The clinical landscape for cancer is currently undergoing an exciting shift. Treatment based around generic chemotherapies may be taking a back seat to a host of new, targeted therapies as scientists and doctors are beginning to leverage patients’ own immune systems to eliminate cancer cells – and finding success. While the treatment of cancer by immunological tools can be traced back to the early 1900s, recent advancements in assay methods and technologies are finally bringing new levels of immune-based curative cancer treatments, and possibly even the eradication of some cancer types, within reach.

There are many extremely promising methods in the realm of immune oncological treatment; in this blog post I will focus on a few examples that demonstrate the immense power immuno-oncology holds.

Monoclonal Antibodies

Monoclonal antibodies (mAbs) that are specifically designed to target cancer-specific antigen have already become an important part of the treatment for many cancers. In this form of immunotherapy, mAbs are directed to bind monospecifically to cancer cells or proteins in an effort to stimulate the patient’s immune system to attack those cells. The key to using mAbs in fighting cancer is determining which antigens are linked to certain types of cancer. Once that link is established it is possible for scientists to develop specialized antibodies to target that particular cancer-specific antigen.

For example, TYRP1 is a protein that is highly expressed in melanocytes and melanoma cells, and the first results of using mAbs directed against TYRP1 to treat advanced malignant melanoma are highly promising. As researchers find more antigens linked to cancer of many types, new mAbs are being studied for treatment.

Adoptive Cell Therapy

Adoptive cell therapy (ACT) is a cellular approach to modifying T cell receptors (TCR) or generating chimeric antigen receptor expressing T lymphocytes (CAR-T), which utilize patients’ tumor-infiltrating lymphocytes (TIL) to kill their own tumor cells. T cells have many beneficial properties that make them amenable for cancer treatment: their responses are specific, robust, and have memory, making them able to maintain therapeutic effect for years after initial treatment. The specifically engineered T cells used in ACT open the door for highly targeted, personalized medicines for all cancer types.

In fact, this method has been one of the most effective ways to induce complete, durable regressions in patients with melanoma, and has been shown to generate remarkable responses in patients with advanced blood cancers. Such a high level of success in these areas has raised the scientific community’s interest in using ACT and similar approaches to treat other types of cancer. New treatments using TIL are currently being tested in clinical trials in people with melanoma, kidney cancer, and ovarian cancer among others.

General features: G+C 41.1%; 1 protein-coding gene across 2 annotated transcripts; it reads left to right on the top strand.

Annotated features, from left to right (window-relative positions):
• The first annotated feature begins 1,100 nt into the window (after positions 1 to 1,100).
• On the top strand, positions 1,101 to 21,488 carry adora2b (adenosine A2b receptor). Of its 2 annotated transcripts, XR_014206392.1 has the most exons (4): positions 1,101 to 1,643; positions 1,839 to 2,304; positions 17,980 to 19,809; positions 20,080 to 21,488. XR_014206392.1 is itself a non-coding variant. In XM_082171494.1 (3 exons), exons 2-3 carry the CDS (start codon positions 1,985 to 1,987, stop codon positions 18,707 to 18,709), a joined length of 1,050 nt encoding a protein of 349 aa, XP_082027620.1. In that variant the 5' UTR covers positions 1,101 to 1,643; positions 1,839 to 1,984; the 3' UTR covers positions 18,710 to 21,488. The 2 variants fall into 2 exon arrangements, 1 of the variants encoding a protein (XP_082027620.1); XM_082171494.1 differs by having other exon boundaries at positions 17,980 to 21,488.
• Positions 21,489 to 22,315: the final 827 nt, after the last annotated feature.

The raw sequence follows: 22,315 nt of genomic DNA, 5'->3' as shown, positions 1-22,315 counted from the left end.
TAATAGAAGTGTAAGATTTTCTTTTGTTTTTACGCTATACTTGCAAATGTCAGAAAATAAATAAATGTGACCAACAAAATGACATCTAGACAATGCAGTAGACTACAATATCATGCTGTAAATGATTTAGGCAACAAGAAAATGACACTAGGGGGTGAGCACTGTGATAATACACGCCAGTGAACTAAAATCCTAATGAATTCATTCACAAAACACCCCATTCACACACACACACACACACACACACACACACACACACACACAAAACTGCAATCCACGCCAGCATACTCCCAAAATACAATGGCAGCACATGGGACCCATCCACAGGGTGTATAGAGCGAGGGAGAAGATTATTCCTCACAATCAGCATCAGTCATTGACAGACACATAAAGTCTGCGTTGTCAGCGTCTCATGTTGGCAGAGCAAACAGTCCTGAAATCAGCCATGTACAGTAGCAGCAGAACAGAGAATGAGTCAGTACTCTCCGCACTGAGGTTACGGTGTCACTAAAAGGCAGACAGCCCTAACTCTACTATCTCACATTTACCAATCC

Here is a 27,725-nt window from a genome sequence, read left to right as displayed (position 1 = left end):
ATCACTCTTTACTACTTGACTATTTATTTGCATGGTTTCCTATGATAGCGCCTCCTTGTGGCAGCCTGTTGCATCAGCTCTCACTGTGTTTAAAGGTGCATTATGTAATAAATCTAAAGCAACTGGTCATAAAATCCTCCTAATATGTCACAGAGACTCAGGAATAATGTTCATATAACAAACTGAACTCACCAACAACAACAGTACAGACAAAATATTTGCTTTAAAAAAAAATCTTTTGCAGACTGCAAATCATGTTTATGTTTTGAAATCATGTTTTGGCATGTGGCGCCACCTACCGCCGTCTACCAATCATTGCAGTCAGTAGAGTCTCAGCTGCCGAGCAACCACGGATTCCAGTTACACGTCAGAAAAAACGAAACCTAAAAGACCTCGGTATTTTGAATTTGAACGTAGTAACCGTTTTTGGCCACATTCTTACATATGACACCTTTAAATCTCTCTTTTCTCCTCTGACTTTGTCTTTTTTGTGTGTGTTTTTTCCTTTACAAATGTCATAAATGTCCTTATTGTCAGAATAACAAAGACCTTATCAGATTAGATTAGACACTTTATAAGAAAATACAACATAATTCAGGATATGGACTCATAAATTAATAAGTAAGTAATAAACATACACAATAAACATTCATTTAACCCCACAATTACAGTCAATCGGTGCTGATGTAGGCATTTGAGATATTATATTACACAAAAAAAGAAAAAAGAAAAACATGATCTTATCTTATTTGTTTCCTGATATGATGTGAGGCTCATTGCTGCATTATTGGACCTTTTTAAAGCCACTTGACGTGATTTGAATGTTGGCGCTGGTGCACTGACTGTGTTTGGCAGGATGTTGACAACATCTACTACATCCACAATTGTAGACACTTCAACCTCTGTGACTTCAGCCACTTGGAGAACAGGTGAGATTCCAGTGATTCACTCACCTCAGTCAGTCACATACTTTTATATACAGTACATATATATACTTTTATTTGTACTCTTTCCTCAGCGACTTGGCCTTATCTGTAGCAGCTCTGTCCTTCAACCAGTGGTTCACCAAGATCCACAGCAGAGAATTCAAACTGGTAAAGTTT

Immune Checkpoint Therapy

Immune checkpoint therapy, which targets regulatory pathways in T cells to enhance antitumor immune responses, is quickly becoming an important part of the treatment for cancers such as melanoma and non-small cell lung cancer. Unlike many immune treatments, immune checkpoint therapy does not target the cancer or tumor cells themselves. The method involves the development of agents that interact with intracellular checkpoints, such as PD-1 (programmed cell death protein 1). PD-1 normally blocks T cells from attacking other cells in the body, and can sometimes be used by cancer cells to avoid being attacked by the immune system. Checkpoint inhibitors target the molecules that regulate the body’s T cells, with the overall goal of removing inhibitory pathways that block natural T cell responses.

This therapy has elicited durable clinical responses and, in some patients, long-term remissions. Many drugs that target either PD-1 or PD-L1 are now being tested in clinical trials. In moving forward with this particular treatment approach, a key concern is that in suppressing the body’s natural defense against T cells, the rest of the body may be open to cellular damage.

BioAgilytix as a Part of the Movement

Cancer treatment has historically consisted of surgery, chemotherapy, and radiotherapy, but immunotherapy has recently emerged as a new and promising weapon in the fight against this terrible disease. Instead of targeting cancer by its location in the body or propensity to divide, immuno-oncology allows us to leverage the inherent mechanisms that the immune system uses to distinguish healthy tissue from pathologic tissue. These molecular and possibly personalized approaches may lead to the dusk of generic chemotherapies and to a new level of curative cancer treatment – and possibly even to the eradication of most types of cancer.

BioAgilytix is working alongside our pharma and biotech customers to help lead this change. The development of novel immuno-oncological therapeutic tools requires specific and sensitive bioanalytical methods and customized assays, and our veteran scientists have the expertise it takes to advance them. You can learn more about our immuno-oncology solutions here.

Partner with BioAgilytix for your Immuno-Oncology Project

Also please feel free to reach out to me for further insight on how we support molecularly targeted therapies for cancer treatments.